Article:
'Bodmin Moor' by Julie Newman

Julie Newman's evocative account of beautiful and diverse Bodmin Moor

BODMIN MOOR By Julie Newman

    Being regular visitors to Devon and Cornwall for over twenty years, my husband and I  thought we knew most of the west country quite well. Renting a cottage in a different area every year we always enjoyed exploring the old fishing villages, harbours  and countryside.

    While staying in Cardinham one year  I wanted to explore Bodmin moor. My husband felt  it was unlike Dartmoor, which we knew well, and possibly not accessible to motorists. I found this hard to believe, so one afternoon I persuaded him to investigate.

    The clouds gathered as we left the holiday cottage. We ended up driving  around in the rain, not knowing where we were going until he became disenchanted with the place and   drove back to the cottage. I was disappointed. He, however, was determined not to go back that year and Bodmin moor was forgotten.

    Until three years later.

    My husband had always wanted to live in the west country and with premature retirement forced upon him we started in earnest to look for a suitable property. After much searching on the internet, we found a bungalow in a village called Rilla Mill, little realising it was on the edge of Bodmin moor. We uprooted ourselves from the flat landscape of the Cambridgeshire fens to embark on a new life in the  parts of south east Cornwall where we had never ventured.

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     We soon realised that the area had a lot to offer with many woodland walks from our front door. The hedgerows are full of wild flowers  in spring and early summer and at every farm gate there is a new vista. It has a fairytale quality about it with many of the trees and undergrowth  covered in moss and lichen; a  bridge over the river Lynher, made from a fallen tree, even has an inscription -  ‘Beware of the Troll’!  The views from our garden are   spectacular; in one direction the hilly landscape drifting down to the Lynher valley with patchwork fields in the distance, and in the other, the stark contrast of  Caradon hill. A haven for wildlife, buzzards can often be seen circling overhead.                                 

     A short drive takes us to the wild beauty of Bodmin moor and a little village called Minions.  Here, commoners graze their  nomadic sheep, cattle and ponies  as they have for centuries. I love  the quirky way the sheep plonk themselves in the middle of the road with no regard for the motorist! The animals have the whole moor to graze in but frequently feed at the edge of the road.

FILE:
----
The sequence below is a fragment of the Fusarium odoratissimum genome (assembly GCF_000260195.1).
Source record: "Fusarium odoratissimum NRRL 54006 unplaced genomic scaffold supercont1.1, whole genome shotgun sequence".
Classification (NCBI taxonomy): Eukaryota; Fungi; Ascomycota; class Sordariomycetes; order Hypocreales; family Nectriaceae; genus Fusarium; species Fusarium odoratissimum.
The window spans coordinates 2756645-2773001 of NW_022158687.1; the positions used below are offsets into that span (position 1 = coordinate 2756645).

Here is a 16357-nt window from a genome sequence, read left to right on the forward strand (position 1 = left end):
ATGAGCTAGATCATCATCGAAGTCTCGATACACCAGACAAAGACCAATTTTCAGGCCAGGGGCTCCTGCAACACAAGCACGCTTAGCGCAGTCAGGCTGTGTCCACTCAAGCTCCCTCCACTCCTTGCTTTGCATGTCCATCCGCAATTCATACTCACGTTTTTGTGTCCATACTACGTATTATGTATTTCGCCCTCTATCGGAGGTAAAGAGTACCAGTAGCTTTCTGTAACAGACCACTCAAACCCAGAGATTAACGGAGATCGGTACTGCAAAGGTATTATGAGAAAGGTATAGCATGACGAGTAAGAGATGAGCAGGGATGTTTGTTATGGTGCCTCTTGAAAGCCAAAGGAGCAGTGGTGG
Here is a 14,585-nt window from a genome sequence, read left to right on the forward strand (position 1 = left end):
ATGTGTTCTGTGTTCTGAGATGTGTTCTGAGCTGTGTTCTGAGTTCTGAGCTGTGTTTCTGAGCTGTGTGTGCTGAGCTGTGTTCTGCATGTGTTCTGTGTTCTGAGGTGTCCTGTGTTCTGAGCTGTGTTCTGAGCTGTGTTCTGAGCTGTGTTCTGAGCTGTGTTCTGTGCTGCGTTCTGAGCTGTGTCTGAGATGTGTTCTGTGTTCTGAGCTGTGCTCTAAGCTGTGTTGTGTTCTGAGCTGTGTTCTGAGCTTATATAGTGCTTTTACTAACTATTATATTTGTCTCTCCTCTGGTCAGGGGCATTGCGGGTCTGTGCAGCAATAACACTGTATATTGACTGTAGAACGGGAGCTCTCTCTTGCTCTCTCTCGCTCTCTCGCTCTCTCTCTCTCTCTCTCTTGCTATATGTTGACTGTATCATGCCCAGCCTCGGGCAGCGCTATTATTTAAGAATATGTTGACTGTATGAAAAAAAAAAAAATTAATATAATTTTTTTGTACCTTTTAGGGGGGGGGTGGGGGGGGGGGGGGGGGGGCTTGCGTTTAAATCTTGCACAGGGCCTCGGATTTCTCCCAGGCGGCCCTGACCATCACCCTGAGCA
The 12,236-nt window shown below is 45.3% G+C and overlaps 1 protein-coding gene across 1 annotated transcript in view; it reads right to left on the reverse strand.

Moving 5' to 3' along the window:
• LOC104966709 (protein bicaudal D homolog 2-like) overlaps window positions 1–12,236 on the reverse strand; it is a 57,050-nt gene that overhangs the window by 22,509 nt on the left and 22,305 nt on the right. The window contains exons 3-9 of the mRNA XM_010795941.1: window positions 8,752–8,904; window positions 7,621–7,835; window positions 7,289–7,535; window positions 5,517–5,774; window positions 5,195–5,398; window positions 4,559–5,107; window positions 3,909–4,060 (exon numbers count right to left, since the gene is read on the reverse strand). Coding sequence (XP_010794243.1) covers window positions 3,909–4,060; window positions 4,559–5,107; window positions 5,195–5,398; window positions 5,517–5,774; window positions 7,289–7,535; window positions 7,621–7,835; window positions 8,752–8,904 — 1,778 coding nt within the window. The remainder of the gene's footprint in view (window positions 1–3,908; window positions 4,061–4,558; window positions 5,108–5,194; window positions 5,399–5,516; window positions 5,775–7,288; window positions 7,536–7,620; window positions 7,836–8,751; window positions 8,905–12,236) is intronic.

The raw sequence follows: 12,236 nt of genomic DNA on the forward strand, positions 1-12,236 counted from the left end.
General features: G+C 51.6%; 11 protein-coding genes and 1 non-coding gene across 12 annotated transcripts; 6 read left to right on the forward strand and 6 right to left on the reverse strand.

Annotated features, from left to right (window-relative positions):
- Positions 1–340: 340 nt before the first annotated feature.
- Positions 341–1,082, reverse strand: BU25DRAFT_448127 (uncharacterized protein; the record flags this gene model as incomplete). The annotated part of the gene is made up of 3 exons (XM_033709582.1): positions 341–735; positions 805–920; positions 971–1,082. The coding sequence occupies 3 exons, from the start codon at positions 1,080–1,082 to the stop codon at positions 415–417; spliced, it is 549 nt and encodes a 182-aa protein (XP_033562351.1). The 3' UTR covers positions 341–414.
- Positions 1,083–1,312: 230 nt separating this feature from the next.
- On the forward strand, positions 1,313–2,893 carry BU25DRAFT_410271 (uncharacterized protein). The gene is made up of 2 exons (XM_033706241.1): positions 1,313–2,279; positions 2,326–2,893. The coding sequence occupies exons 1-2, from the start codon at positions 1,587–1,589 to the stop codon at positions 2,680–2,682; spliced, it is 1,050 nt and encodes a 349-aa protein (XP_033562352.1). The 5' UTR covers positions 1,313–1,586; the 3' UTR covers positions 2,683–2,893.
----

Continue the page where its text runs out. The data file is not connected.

There is a romantic atmosphere with evidence of the ancients inhabiting the moor; The Hurlers is one of three remaining stone circles dating from about 1800 BC and reminds us of the pagan rituals whose understanding  has been lost in the mists of time. Legend has it that St Cleer was angered by local men playing hurling on a Sunday – they refused his demands that they desist hurling and go to church, so he turned them to stone so they would forever play hurling on the moor!  The Cheeswring, a series of giant  granite boulders that look as though they could topple in a gust of wind, perch high on the landscape. Although they are formed by natural erosion, Cornish folklore blames the giants for their existence.

    More recently, the moorland is scarred with the remains of the  mining industry of the mid nineteenth century.  At the height of the copper boom, fifty beam engines were at work around Minions and rows of cottages were built to house the miners and their families. It was a hard life; thousands of men went below while women and children worked the dressing floors, extracting the ore from the rocks. Life expectancy fell to 22; accidents accounted for some of the deaths but  contagious diseases and malnutrition were the biggest killers. The Cheesewring quarry opened and the Liskeard and Caradon railway was built to link the industrial site with the sea at Looe. Visitors can now walk part of this disused track and if they are feeling energetic there is one that circles Caradon hill.

     It is difficult to imagine the level of noise created by the industry in that bygone era;  in 1914 the Phoenix  United Mine finally closed and  the moor  fell silent once again. It can be a very lonely place and also very eerie when the mist descends making the moorland difficult to navigate.  The weather can change rapidly in this area – bright blue sky one minute and the next, overcast with rain spreading from the west. This is a characteristic one either gets used to or constantly complains about but  Bodmin moor is a special place and I am glad to have found it. 

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